Many invasive plants were once considered desirable ornamentals that were intentionally introduced to our gardens and landscapes only to escape into our natural environments. Once established, invasive species easily outcompete native species which reduces the availability of food and shelter for native wildlife and hinders the functionality of natural systems. Gardeners can play a vital role in the introduction and the prevention of invasive plants by choosing to grow native plants in their yards.

This Garden Protector’s Activity provides an overview of native alternatives to common invasive garden plants along with a link to the Garden Protector’s Toolbox with a plethora of resources.

The Issue with Butterfly Bush:

Butterfly bushes may be beautiful but they can escape cultivation and invade natural areas, crowding out native plants. Despite its name, the butterfly bush supports pollinators at only one stage in their life cycle. Butterflies need host plants to lay eggs on and for their larvae to eat. There are no native caterpillars that eat butterfly bush leaves.

Instead of butterfly bush, plant native summersweet Clethra alnifolia, and blazing star Liatris spicata. These native plants will support pollinators and provide benefits to the natural ecosystem. 

The Issue with Burning Bush: 

Because its attractive fall color and eye-catching fruit are unique among shrubs, homeowners can be reluctant to remove burning bush from their yards. However, like other invasive shrubs, the burning bush can easily escape your yard and invade natural areas where it can outcompete native vegetation and alter habitats. 

Instead of burning bush, plant native black chokeberry Aronia melanocarpa, or highbush blueberry Vaccinium corymbosum, these native plants will not only produce fruit for wildlife but you can use their berries to make tasty jams. 

The Issue with Japanese Barberry:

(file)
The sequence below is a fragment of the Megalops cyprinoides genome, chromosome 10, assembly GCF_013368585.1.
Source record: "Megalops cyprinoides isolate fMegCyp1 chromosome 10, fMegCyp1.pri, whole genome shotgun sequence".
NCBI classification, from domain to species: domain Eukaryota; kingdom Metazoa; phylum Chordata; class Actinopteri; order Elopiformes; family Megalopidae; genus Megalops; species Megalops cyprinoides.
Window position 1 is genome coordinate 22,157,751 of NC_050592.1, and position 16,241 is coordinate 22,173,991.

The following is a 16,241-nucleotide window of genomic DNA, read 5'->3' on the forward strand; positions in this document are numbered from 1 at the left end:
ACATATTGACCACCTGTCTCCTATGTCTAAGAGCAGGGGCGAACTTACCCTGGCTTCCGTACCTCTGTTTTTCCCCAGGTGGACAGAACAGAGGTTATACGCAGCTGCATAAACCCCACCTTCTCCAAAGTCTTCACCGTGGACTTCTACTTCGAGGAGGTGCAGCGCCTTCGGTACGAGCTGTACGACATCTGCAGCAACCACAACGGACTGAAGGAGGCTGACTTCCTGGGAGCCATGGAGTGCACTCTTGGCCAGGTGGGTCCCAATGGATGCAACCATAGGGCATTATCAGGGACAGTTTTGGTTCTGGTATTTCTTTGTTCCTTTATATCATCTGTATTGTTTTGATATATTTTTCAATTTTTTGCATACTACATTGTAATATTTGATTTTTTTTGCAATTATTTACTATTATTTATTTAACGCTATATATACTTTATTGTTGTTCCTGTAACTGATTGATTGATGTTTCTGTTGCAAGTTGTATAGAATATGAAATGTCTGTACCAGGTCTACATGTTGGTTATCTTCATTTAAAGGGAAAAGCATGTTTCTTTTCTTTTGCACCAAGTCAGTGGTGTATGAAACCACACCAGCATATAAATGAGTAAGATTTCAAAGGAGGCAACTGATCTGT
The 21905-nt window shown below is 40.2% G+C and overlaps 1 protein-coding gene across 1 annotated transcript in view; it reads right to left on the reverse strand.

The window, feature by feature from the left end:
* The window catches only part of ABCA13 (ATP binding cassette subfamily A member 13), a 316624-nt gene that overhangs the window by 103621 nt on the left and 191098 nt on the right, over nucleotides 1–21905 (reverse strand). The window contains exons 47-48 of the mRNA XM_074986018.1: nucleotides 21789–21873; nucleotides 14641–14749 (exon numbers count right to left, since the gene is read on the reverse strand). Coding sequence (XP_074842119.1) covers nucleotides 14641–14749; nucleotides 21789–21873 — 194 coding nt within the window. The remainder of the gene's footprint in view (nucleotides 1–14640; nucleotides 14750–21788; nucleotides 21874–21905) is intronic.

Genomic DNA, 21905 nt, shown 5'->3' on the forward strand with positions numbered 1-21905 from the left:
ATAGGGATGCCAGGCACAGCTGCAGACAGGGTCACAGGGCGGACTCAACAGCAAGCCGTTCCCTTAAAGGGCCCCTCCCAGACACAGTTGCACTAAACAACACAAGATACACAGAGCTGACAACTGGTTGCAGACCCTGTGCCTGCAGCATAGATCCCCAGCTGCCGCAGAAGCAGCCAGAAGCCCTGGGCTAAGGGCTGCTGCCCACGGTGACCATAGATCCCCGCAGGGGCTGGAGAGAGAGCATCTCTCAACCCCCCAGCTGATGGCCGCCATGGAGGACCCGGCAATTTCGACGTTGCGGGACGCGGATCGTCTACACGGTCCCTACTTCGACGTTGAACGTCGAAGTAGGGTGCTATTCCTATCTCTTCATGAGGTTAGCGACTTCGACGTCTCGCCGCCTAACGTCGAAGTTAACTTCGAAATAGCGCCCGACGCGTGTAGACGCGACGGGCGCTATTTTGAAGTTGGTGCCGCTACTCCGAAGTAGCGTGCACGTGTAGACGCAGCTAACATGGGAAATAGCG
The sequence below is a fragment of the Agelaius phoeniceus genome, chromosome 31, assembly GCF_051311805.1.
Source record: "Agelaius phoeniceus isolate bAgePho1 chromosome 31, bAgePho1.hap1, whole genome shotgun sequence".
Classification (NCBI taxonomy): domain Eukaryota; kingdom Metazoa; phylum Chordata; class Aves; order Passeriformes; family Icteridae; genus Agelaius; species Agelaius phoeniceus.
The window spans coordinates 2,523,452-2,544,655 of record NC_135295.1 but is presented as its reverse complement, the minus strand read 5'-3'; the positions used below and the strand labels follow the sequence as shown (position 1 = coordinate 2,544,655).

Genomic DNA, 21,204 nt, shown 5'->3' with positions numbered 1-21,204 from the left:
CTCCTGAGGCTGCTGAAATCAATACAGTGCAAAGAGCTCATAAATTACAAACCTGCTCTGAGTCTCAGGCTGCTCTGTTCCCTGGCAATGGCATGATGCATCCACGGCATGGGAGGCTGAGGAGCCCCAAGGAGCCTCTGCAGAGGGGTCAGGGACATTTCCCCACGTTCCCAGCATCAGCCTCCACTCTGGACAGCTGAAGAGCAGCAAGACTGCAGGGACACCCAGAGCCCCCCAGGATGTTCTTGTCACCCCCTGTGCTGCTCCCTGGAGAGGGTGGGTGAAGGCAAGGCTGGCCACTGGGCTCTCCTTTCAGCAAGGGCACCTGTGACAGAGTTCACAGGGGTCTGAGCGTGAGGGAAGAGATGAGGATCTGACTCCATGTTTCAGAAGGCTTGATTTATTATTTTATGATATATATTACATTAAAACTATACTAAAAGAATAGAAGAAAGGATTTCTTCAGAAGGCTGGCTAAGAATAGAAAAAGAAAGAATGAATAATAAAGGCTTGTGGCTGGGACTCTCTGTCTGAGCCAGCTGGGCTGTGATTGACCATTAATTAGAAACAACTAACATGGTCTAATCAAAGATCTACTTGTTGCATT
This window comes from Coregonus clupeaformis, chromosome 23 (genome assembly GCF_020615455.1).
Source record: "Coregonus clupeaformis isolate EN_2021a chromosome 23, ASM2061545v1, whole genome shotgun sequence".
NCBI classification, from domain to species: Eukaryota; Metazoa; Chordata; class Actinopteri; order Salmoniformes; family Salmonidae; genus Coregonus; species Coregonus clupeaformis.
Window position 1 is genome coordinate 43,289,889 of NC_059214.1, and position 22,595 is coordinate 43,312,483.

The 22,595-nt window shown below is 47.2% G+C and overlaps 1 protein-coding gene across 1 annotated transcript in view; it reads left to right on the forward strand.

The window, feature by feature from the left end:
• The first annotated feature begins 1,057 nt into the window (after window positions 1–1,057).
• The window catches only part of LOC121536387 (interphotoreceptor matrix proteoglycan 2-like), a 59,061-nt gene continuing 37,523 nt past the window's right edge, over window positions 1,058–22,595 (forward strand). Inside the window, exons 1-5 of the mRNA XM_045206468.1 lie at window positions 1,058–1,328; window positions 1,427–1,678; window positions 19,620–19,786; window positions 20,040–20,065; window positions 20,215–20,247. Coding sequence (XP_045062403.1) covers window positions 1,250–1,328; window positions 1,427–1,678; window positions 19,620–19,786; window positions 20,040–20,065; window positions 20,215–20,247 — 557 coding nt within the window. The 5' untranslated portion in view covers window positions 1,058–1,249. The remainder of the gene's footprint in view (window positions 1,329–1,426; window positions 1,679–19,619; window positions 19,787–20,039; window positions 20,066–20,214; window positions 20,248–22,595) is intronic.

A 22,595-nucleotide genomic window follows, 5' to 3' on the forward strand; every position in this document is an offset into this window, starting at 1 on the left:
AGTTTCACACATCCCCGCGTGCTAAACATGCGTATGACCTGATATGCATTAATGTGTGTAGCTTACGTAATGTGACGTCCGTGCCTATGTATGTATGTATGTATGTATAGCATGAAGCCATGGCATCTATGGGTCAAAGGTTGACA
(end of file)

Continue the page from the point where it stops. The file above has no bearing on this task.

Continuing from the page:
Japanese barberry forms dense thickets that limit native herbaceous and woody regeneration, leading to altered soil structure and function. The thickets of Japanese barberry also harbor increased black-legged tick populations and provide habitat for mice and chipmunks which can be a nuisance in your yard. 

Instead of Japanese barberry, plant native winterberry holly Llex verticillata, or Virginia rose Rose virginiana. These native plants will provide colorful fall foliage, and the berries of winterberry are a valuable source of food in the winter for small mammals and birds. 

The Issue with Bush Honeysuckle: 

Bush honeysuckle species emerge earlier in the spring and linger longer in the fall which gives them a competitive advantage over native plant species. The berries of bush honeysuckles do not contain the amount of fat and nutrients present in native honeysuckle berries and cause negative impacts on bird migration. 

Instead of bush honeysuckle, plant native serviceberry Amelanchier arborea, or American elderberry Sambucus canadensis. These native plants have medicinal benefits for people and support wildlife. 

The Issue With Yellow Flag Iris: 

If you have a pond or water near your property be sure to avoid growing yellow flag iris. This riparian flower forms dense rhizomes that expand quickly creating monotypic stands that can replace and crowd out valuable aquatic plants like cattails, and other native wetland/riparian plants. The root systems of yellow flag iris form a dense mat that compacts soil and inhibits seed germination of other plants. Large yellow iris populations may also reduce the habitat available to native fish and waterfowl, and can narrow waterways. All parts of the plant are toxic to livestock and other animals.

Instead of yellow flag iris, plant native blue flag iris Iris versicolor, or cardinal flower Lobelia cardinalis. These native flowers are not only beautiful but they support pollinator wildlife. The unique shape of cardinal flowers attracts humming birds and the bright blue color of blue iris attracts pollinating bees. 

Visit the Garden Protector’s Toolbox to learn of more simple actions you can take to protect your garden and to gain access to a plethora of resources that can help you prevent the spread and introduction of invasive species in your yard. 

Did you enjoy this blog post? Take our Pledge to Protect and get monthly emails showcasing actions you can take to protect your favorite hiking trails, paddleways, forests, garden, and community from the impacts of invasive species!

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The Pledge-to-Protect is a fun, positive, inviting, engaging and rewarding way to participate in invasive species prevention and management.

 

Here’s How It Works:
 
  1. Fill out the pledge form below and select the outdoor areas you spend the most time in.
  2. Check your inbox for your confirmation email.
  3. Explore the resources in the virtual toolkits or download the PDFs.
  4. Earn a virtual badge for each pledge you take.
  5. Every month, you’ll receive a special Pledge-to-Protect email about a prevention/management activity to help you fulfill your pledge OR a highlight of an invasive species to keep an eye out for.
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